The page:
A unique instrument for the biggest telescope

In the present Universe, the Inter-Galactic Medium (IGM) is fully ionized and maintained so from the integrated ultraviolet emission from stars and Active Galactic Nuclei (AGN). Some 380,000 years after the Big Bang the temperature of the Universe was low enough that the IGM was neutral. Exactly when and how the Universe has been re-ionised is still unknown and a debated topic in modern astrophysics. From the Planck 2018 results (Aghanim et al. 2020) we have indication that the IGM may have been already half-ionized by z~9, and the spectra of high redshift quasars suggest that the re-ionization process was concluded already around z~6 (e.g. Fan et al. 2006).

The identification of the main ionizing sources has been elusive until know due to their faintness. Thanks to its larger collecting area, the ELT will allow us to push the search of these sources to much fainter magnitudes and higher redshifts, compared to the currently achieved with 8-10 m telescopes. The overarching goal is to derive a precise characterization of the ionisation state of the IGM during the first Gyr of the life of the Universe, to construct the timeline and topology of reionisation, and to observe the formation and growth of the first galaxies.

Very deep optical-to-near-IR spectroscopy to probe the UV rest-frame emission of galaxies in the early Universe is crucial to study these questions. Some of the fundamental questions and hot topics are:

  • Measurements of Ly-alpha emission in galaxies (i.e., fraction of Ly-alpha emitters in the Lyman break galaxy population, evolution of the Ly-alpha luminosity function with redshift, Ly-alpha equivalent width measurements and information from the detailed Ly-alpha line profile, see Dijkstra et al. 2013, Mesinger et al. 2015, Mason et al. 2018) provide crucial information on the ionization state of the IGM;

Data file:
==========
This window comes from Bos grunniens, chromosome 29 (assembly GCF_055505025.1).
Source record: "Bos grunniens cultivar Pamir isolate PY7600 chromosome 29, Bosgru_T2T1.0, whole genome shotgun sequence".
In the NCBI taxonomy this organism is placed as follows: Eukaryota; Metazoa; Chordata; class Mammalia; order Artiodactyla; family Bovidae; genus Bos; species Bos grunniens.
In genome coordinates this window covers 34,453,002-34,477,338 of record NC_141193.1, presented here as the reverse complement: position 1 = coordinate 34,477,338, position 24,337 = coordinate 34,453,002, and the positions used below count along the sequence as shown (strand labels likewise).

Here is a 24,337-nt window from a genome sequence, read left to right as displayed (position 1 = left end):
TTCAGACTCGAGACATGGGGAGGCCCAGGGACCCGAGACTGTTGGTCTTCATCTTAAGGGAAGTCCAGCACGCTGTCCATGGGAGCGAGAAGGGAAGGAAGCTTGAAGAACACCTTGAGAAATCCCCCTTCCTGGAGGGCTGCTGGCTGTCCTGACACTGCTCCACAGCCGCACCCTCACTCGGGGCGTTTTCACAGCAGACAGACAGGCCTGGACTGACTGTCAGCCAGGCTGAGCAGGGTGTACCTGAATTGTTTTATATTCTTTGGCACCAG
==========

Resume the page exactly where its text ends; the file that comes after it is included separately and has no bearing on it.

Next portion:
• Overdensities of Ly-alpha emitters at z~7-8 (Castellano et al. 2016, Tilvi et al. 2020) providing the first evidence for overlapping reionized bubbles in the IGM, i.e. a hint of topology. Also, the detailed Ly-alpha line profile of z>>6 galaxies can constrain the properties of reionized bubbles in the early Universe (Haiman 2002, Mason & Gronke 2020);
  • One of key quantities to establish if galaxies reionized the Universe, is the measurement of escape fraction of Lyman continuum photons, fesc, which relies on measurements of the Ly-alpha line profile (121.6 nm), the MgII doublet line (280.7,280.9 nm), and UV low ionization absorption lines (e.g. SiII 126.0 nm) (Izotov et al. 2018, Verhamme et al. 2017, Reddy et al. 2018, Gazagnes et al. 2018, Chisholm et al. 2018, 2020). In contrast, no reliable method has yet been found to determine fesc from rest-frame optical spectra (see e.g. Plat et al. 2019, Wang et al. 2020);
  • UV absorption lines and nebular emission lines also provide fundamental information on the ISM of high-z galaxies, such as the geometry and properties of the gas (outflows, the presence of channels allowing LyC photon escape, gas density, and others), chemical abundances (C, O, and Si, e.g);
  • Spectroscopy of distant galaxies with 8-10m class telescopes reveal UV emission lines that require moderately metal-poor gas and a harder radiation field than is seen in galaxies at lower redshift (cf. review by Stark 2016). Several z>6 galaxies show the presence of CIV 154.8nm emission, others HeII 164 nm, [OIII] 166.7 nm, [CIII] 190.9 nm with varying intensities. However, both nebular CIV and HeII emission, requiring higher energies, is challenging to produce and their origin is intensely debated (e.g. Schaerer et al. 2018, Saxena et al. 2019). Spatially resolved studies in, e.g., HeII in emission will be essential to constrain the ionizing sources;
  • Structure formation can also be investigated at the epoch of reionisation by looking for proto-clusters (Toshikowa et al. 2014; Overzier et al. 2016). Spatially-resolving the galaxies and AGN, and studying the circum-galactic and inter-galactic medium (CGM and IGM) within these proto-clusters provides us a unique opportunity to witness the early formation, growth, and co-evolution of these structures on a huge range of spatial scales.
Many of these questions cannot be addressed with the JWST, e.g. since they require a) measurements of very faint emission lines (in the rest-optical), which will only be accessible for relatively bright sources with the JWST (i.e. not for the bulk of the population, see Vanzella et al. 2014), b) UV absorption line observations with R>~2000, c) faint rest-UV emission lines (with EWrest~1-10A), d) R>~2000 Lya line profile measurements.